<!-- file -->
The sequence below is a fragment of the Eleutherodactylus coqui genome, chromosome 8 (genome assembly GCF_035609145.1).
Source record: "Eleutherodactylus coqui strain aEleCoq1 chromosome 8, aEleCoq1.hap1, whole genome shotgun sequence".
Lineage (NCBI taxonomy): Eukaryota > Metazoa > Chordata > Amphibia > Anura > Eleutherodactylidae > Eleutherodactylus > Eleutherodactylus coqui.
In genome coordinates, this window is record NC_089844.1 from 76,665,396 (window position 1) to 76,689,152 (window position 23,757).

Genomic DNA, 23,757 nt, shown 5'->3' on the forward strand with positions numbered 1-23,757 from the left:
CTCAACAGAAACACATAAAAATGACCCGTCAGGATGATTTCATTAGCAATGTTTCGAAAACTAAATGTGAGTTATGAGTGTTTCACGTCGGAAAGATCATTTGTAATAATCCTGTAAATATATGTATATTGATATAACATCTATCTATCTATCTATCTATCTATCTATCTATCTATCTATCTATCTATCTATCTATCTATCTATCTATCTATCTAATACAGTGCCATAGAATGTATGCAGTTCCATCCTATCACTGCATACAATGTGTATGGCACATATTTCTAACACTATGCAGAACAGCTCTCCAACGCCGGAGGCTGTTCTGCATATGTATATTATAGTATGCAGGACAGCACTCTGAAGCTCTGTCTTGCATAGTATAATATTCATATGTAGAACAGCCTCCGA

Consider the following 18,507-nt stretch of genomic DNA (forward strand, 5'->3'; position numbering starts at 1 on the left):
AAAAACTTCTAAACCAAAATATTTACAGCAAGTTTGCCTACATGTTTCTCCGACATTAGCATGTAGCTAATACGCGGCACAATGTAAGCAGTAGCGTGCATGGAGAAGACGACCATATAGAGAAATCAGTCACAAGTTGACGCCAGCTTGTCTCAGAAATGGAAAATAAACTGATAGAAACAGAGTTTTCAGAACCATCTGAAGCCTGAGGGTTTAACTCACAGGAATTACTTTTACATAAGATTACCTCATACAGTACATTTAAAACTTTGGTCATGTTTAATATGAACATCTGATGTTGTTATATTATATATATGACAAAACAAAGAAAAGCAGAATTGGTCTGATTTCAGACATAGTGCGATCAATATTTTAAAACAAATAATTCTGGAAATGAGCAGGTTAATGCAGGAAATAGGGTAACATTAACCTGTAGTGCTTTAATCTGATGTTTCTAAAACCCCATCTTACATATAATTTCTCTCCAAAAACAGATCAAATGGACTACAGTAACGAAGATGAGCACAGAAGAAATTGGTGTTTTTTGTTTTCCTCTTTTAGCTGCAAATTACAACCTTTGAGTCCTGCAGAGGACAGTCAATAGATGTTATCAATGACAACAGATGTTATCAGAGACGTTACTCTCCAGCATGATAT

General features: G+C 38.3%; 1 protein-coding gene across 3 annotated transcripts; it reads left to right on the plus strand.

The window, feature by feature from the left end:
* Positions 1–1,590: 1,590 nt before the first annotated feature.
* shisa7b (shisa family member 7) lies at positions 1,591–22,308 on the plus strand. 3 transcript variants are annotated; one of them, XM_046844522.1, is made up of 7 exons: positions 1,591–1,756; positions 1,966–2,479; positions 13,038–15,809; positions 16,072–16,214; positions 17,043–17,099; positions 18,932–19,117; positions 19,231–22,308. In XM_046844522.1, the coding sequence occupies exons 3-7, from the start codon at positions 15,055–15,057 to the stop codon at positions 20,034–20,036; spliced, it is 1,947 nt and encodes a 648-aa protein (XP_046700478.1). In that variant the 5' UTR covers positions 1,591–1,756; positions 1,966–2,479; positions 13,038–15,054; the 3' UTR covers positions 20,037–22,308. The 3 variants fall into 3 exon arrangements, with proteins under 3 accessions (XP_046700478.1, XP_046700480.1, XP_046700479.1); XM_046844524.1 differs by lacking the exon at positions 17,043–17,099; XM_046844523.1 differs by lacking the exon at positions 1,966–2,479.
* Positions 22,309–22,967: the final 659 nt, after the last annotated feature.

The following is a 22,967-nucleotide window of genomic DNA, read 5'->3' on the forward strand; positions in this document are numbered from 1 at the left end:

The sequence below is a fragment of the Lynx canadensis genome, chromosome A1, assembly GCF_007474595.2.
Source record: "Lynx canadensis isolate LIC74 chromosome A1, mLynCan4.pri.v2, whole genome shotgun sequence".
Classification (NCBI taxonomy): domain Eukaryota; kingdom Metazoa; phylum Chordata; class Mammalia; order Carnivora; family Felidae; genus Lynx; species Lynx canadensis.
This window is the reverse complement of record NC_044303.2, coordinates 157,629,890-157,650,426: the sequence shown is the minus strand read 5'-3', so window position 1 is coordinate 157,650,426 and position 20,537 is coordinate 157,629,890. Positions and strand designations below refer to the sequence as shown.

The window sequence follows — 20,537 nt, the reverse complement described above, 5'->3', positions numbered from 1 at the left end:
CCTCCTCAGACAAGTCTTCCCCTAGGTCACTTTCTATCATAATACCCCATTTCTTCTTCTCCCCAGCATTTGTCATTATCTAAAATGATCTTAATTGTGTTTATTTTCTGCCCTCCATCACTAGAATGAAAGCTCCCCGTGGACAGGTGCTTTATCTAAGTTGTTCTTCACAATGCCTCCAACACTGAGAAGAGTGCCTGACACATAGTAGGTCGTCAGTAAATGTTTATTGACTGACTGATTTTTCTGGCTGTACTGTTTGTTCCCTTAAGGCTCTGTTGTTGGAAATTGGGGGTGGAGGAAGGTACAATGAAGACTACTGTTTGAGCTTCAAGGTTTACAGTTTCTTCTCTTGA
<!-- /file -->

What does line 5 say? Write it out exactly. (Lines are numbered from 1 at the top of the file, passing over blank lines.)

Genomic DNA, 23,757 nt, shown 5'->3' on the forward strand with positions numbered 1-23,757 from the left: